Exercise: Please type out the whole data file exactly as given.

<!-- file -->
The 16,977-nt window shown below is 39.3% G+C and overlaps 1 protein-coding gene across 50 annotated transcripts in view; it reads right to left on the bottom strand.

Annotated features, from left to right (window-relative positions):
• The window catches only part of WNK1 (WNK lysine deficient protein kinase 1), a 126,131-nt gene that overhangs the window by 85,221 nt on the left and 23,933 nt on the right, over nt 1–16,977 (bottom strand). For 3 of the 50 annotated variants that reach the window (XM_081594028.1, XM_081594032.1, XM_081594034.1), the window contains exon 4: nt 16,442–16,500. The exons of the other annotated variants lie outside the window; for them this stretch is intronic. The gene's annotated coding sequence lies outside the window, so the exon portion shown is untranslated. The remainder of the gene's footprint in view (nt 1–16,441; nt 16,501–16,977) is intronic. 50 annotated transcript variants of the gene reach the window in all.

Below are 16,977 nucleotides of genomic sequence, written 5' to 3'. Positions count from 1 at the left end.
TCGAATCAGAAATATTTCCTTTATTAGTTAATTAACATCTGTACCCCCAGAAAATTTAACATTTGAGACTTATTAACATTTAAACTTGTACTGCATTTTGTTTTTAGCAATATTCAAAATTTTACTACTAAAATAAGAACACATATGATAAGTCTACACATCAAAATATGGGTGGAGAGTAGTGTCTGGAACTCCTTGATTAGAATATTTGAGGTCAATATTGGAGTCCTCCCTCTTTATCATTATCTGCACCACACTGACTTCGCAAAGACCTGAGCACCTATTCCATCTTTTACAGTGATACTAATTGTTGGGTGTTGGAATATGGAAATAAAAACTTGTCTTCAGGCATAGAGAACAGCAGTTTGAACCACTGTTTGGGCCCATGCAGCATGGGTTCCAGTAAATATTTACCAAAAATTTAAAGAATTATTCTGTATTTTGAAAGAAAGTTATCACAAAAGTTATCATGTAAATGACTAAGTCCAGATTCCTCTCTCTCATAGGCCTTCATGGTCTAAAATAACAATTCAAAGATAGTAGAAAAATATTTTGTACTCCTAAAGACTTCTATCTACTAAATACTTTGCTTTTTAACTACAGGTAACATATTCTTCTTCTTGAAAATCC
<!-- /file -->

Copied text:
The 16,977-nt window shown below is 39.3% G+C and overlaps 1 protein-coding gene across 50 annotated transcripts in view; it reads right to left on the bottom strand.

Annotated features, from left to right (window-relative positions):
• The window catches only part of WNK1 (WNK lysine deficient protein kinase 1), a 126,131-nt gene that overhangs the window by 85,221 nt on the left and 23,933 nt on the right, over nt 1–16,977 (bottom strand). For 3 of the 50 annotated variants that reach the window (XM_081594028.1, XM_081594032.1, XM_081594034.1), the window contains exon 4: nt 16,442–16,500. The exons of the other annotated variants lie outside the window; for them this stretch is intronic. The gene's annotated coding sequence lies outside the window, so the exon portion shown is untranslated. The remainder of the gene's footprint in view (nt 1–16,441; nt 16,501–16,977) is intronic. 50 annotated transcript variants of the gene reach the window in all.

Below are 16,977 nucleotides of genomic sequence, written 5' to 3'. Positions count from 1 at the left end.
TCGAATCAGAAATATTTCCTTTATTAGTTAATTAACATCTGTACCCCCAGAAAATTTAACATTTGAGACTTATTAACATTTAAACTTGTACTGCATTTTGTTTTTAGCAATATTCAAAATTTTACTACTAAAATAAGAACACATATGATAAGTCTACACATCAAAATATGGGTGGAGAGTAGTGTCTGGAACTCCTTGATTAGAATATTTGAGGTCAATATTGGAGTCCTCCCTCTTTATCATTATCTGCACCACACTGACTTCGCAAAGACCTGAGCACCTATTCCATCTTTTACAGTGATACTAATTGTTGGGTGTTGGAATATGGAAATAAAAACTTGTCTTCAGGCATAGAGAACAGCAGTTTGAACCACTGTTTGGGCCCATGCAGCATGGGTTCCAGTAAATATTTACCAAAAATTTAAAGAATTATTCTGTATTTTGAAAGAAAGTTATCACAAAAGTTATCATGTAAATGACTAAGTCCAGATTCCTCTCTCTCATAGGCCTTCATGGTCTAAAATAACAATTCAAAGATAGTAGAAAAATATTTTGTACTCCTAAAGACTTCTATCTACTAAATACTTTGCTTTTTAACTACAGGTAACATATTCTTCTTCTTGAAAATCC